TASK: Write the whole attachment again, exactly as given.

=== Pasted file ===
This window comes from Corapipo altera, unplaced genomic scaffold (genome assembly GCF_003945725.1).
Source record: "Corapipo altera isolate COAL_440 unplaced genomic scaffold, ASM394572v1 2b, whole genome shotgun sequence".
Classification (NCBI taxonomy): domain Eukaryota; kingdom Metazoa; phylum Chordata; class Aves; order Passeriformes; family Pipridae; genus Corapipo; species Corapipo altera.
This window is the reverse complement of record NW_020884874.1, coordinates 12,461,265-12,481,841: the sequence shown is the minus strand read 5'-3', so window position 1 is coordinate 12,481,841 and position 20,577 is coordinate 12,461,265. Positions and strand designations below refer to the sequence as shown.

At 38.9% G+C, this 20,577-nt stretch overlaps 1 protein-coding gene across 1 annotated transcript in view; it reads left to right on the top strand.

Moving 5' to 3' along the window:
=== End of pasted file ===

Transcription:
This window comes from Corapipo altera, unplaced genomic scaffold (genome assembly GCF_003945725.1).
Source record: "Corapipo altera isolate COAL_440 unplaced genomic scaffold, ASM394572v1 2b, whole genome shotgun sequence".
Classification (NCBI taxonomy): domain Eukaryota; kingdom Metazoa; phylum Chordata; class Aves; order Passeriformes; family Pipridae; genus Corapipo; species Corapipo altera.
This window is the reverse complement of record NW_020884874.1, coordinates 12,461,265-12,481,841: the sequence shown is the minus strand read 5'-3', so window position 1 is coordinate 12,481,841 and position 20,577 is coordinate 12,461,265. Positions and strand designations below refer to the sequence as shown.

At 38.9% G+C, this 20,577-nt stretch overlaps 1 protein-coding gene across 1 annotated transcript in view; it reads left to right on the top strand.

Moving 5' to 3' along the window: